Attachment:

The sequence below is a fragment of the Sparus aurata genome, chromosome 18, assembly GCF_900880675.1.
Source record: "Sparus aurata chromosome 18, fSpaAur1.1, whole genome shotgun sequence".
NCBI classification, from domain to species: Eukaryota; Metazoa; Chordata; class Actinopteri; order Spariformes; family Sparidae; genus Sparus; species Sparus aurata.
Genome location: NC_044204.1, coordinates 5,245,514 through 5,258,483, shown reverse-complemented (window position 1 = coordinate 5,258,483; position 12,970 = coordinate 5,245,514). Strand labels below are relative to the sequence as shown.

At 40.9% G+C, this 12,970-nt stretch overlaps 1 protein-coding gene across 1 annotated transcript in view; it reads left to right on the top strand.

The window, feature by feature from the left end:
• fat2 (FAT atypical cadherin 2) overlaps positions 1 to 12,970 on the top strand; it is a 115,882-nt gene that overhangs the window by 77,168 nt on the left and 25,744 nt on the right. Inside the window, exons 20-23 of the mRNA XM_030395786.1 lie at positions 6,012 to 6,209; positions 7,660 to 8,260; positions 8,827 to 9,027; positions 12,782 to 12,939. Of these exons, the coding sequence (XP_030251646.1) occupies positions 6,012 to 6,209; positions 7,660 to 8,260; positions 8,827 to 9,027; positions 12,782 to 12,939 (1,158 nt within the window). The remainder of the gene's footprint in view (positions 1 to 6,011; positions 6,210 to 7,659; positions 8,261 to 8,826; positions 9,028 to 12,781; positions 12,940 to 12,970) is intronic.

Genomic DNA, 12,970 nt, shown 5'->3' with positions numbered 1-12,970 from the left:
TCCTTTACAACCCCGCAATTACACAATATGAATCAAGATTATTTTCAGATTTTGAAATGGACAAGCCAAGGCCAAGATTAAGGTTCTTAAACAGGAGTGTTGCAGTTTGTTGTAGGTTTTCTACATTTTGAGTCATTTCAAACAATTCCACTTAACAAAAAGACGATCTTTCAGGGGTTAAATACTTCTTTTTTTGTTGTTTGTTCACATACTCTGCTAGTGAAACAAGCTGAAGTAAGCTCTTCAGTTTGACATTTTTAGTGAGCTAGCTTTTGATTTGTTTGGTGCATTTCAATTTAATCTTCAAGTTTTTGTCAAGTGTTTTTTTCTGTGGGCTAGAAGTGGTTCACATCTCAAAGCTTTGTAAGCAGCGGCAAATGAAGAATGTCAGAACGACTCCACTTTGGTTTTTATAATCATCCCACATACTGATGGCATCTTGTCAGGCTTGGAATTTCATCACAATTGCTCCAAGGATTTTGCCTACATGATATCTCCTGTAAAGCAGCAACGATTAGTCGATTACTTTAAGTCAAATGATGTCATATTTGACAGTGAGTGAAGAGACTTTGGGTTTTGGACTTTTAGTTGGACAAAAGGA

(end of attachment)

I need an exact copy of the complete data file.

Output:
The sequence below is a fragment of the Sparus aurata genome, chromosome 18, assembly GCF_900880675.1.
Source record: "Sparus aurata chromosome 18, fSpaAur1.1, whole genome shotgun sequence".
NCBI classification, from domain to species: Eukaryota; Metazoa; Chordata; class Actinopteri; order Spariformes; family Sparidae; genus Sparus; species Sparus aurata.
Genome location: NC_044204.1, coordinates 5,245,514 through 5,258,483, shown reverse-complemented (window position 1 = coordinate 5,258,483; position 12,970 = coordinate 5,245,514). Strand labels below are relative to the sequence as shown.

At 40.9% G+C, this 12,970-nt stretch overlaps 1 protein-coding gene across 1 annotated transcript in view; it reads left to right on the top strand.

The window, feature by feature from the left end:
• fat2 (FAT atypical cadherin 2) overlaps positions 1 to 12,970 on the top strand; it is a 115,882-nt gene that overhangs the window by 77,168 nt on the left and 25,744 nt on the right. Inside the window, exons 20-23 of the mRNA XM_030395786.1 lie at positions 6,012 to 6,209; positions 7,660 to 8,260; positions 8,827 to 9,027; positions 12,782 to 12,939. Of these exons, the coding sequence (XP_030251646.1) occupies positions 6,012 to 6,209; positions 7,660 to 8,260; positions 8,827 to 9,027; positions 12,782 to 12,939 (1,158 nt within the window). The remainder of the gene's footprint in view (positions 1 to 6,011; positions 6,210 to 7,659; positions 8,261 to 8,826; positions 9,028 to 12,781; positions 12,940 to 12,970) is intronic.

Genomic DNA, 12,970 nt, shown 5'->3' with positions numbered 1-12,970 from the left:
TCCTTTACAACCCCGCAATTACACAATATGAATCAAGATTATTTTCAGATTTTGAAATGGACAAGCCAAGGCCAAGATTAAGGTTCTTAAACAGGAGTGTTGCAGTTTGTTGTAGGTTTTCTACATTTTGAGTCATTTCAAACAATTCCACTTAACAAAAAGACGATCTTTCAGGGGTTAAATACTTCTTTTTTTGTTGTTTGTTCACATACTCTGCTAGTGAAACAAGCTGAAGTAAGCTCTTCAGTTTGACATTTTTAGTGAGCTAGCTTTTGATTTGTTTGGTGCATTTCAATTTAATCTTCAAGTTTTTGTCAAGTGTTTTTTTCTGTGGGCTAGAAGTGGTTCACATCTCAAAGCTTTGTAAGCAGCGGCAAATGAAGAATGTCAGAACGACTCCACTTTGGTTTTTATAATCATCCCACATACTGATGGCATCTTGTCAGGCTTGGAATTTCATCACAATTGCTCCAAGGATTTTGCCTACATGATATCTCCTGTAAAGCAGCAACGATTAGTCGATTACTTTAAGTCAAATGATGTCATATTTGACAGTGAGTGAAGAGACTTTGGGTTTTGGACTTTTAGTTGGACAAAAGGA